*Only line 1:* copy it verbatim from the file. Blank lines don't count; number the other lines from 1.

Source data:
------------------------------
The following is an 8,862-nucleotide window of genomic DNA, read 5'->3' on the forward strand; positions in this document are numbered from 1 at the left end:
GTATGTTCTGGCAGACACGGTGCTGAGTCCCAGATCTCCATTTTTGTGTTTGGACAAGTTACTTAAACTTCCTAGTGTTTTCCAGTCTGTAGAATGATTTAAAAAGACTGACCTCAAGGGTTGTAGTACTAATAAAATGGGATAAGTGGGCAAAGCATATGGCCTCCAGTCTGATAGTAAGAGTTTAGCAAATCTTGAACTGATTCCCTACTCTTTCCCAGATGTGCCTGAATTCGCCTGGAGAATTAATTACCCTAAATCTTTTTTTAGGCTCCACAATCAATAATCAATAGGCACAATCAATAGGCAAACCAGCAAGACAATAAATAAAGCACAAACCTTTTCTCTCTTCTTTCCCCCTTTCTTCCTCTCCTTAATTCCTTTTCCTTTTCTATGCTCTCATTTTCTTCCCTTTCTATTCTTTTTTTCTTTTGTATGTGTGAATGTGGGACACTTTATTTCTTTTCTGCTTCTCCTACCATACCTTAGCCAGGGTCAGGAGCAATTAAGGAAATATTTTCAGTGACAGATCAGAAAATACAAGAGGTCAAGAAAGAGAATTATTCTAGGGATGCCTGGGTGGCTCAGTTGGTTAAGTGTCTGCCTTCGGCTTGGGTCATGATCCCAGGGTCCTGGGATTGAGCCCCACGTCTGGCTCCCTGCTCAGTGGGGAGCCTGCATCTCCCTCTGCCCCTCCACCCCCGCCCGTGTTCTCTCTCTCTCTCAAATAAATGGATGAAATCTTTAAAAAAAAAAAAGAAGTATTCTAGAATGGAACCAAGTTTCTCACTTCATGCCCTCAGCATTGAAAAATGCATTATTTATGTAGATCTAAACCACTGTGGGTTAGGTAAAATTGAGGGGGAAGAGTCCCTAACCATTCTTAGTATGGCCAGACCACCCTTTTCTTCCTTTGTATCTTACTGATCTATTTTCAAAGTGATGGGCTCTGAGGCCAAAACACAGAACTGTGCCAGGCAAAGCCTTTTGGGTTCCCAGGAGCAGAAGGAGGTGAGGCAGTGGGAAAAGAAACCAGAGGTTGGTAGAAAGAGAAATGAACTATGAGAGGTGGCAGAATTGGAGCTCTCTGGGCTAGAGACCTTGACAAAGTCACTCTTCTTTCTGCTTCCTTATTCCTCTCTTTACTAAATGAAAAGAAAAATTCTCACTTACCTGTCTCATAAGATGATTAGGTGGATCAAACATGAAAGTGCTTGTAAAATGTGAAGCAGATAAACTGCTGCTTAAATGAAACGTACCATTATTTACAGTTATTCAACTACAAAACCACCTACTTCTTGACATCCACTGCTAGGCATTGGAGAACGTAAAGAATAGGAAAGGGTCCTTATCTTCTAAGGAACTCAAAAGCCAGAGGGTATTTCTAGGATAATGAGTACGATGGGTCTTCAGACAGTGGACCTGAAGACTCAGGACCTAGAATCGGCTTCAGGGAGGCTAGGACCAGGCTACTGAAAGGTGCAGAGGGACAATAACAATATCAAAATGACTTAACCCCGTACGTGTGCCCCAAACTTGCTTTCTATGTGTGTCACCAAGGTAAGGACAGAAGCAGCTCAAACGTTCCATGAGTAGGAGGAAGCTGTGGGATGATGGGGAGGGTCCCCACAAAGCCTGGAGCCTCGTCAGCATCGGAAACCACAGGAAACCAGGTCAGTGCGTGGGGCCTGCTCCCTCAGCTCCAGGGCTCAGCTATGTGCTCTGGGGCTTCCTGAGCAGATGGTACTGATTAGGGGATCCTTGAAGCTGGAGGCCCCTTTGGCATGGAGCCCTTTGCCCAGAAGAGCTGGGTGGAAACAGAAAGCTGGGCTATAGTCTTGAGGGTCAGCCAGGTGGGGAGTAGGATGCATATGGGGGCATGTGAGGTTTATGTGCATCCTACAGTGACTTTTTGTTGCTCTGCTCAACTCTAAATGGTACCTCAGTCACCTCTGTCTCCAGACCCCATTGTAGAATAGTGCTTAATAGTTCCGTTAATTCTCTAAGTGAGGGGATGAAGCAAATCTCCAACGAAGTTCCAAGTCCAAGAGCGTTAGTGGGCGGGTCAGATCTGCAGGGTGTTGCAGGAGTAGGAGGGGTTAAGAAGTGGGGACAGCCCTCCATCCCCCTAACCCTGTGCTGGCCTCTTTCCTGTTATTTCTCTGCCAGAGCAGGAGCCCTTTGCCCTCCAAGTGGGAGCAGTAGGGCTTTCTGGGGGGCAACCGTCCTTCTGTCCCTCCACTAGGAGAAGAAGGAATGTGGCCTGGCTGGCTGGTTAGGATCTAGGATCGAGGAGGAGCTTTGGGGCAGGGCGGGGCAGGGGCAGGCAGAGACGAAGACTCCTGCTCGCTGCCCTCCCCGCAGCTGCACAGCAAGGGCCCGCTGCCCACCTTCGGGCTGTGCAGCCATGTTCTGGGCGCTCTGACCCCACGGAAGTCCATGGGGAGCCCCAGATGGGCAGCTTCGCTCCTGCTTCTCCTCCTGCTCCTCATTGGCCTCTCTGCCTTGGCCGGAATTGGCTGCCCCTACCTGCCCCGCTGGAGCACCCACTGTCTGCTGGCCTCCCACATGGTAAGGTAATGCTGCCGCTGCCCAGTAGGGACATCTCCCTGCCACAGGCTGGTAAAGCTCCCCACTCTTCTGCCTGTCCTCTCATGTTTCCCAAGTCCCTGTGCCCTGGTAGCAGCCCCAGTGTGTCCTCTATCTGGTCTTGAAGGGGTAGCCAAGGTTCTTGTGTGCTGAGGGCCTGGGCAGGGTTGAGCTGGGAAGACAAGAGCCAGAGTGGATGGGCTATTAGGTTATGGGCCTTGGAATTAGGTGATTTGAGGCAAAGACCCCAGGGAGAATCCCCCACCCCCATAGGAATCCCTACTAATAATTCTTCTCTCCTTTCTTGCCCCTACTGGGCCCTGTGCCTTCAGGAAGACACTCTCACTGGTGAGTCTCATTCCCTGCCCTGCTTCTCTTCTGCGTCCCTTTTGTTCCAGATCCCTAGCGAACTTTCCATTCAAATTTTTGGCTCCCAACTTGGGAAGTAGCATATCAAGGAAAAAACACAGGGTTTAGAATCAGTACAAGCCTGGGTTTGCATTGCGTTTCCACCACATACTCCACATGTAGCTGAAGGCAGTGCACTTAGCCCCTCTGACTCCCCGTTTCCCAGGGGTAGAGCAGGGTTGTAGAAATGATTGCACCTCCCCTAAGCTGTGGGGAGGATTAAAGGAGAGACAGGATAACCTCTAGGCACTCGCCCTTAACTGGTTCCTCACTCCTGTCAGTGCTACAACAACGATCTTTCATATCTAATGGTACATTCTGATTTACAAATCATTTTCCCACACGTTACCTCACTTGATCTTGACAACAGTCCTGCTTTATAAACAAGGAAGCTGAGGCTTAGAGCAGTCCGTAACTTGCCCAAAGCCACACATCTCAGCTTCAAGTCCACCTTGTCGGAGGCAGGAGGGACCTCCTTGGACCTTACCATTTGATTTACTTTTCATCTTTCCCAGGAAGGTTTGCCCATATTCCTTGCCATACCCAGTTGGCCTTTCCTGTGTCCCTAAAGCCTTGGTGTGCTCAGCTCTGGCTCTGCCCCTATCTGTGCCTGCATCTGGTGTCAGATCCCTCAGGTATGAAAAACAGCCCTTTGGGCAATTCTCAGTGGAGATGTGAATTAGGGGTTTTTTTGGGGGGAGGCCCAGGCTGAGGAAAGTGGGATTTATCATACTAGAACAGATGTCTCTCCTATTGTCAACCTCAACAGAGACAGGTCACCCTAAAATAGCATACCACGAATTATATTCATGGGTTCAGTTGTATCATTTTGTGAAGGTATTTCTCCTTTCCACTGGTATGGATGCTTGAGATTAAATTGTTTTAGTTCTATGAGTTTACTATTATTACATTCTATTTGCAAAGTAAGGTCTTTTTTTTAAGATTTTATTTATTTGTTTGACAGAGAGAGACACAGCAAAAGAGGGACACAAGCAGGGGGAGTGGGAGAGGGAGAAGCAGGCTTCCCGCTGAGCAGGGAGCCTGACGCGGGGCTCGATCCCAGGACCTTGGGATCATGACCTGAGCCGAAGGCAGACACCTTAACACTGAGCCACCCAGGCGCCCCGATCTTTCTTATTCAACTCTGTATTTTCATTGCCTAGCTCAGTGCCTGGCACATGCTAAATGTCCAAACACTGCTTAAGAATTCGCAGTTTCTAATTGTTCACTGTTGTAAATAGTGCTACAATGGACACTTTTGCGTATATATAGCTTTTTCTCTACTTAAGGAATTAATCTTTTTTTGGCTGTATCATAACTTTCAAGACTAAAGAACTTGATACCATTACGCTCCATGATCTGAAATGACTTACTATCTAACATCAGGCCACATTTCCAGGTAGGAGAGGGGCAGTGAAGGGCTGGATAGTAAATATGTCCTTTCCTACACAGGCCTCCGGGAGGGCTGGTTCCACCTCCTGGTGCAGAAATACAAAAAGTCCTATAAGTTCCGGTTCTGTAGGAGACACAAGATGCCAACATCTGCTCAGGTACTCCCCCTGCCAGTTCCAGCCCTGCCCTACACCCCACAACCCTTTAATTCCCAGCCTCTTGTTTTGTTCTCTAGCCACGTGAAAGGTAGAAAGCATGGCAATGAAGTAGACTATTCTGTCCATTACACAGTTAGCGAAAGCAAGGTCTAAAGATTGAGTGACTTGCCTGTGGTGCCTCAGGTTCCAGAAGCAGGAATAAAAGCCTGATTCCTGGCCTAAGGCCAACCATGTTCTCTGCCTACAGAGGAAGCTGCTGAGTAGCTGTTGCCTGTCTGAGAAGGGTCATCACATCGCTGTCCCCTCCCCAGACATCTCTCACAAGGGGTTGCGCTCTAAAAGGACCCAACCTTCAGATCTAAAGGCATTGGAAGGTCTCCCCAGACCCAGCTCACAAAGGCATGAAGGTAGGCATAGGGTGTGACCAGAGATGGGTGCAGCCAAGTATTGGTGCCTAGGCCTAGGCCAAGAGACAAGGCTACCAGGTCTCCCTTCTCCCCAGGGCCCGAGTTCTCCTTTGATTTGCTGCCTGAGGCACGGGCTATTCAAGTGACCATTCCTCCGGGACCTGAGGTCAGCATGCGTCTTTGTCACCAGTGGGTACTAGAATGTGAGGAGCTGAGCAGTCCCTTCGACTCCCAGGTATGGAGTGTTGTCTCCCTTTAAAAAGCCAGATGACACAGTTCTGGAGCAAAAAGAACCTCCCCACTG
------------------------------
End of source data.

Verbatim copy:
The following is an 8,862-nucleotide window of genomic DNA, read 5'->3' on the forward strand; positions in this document are numbered from 1 at the left end: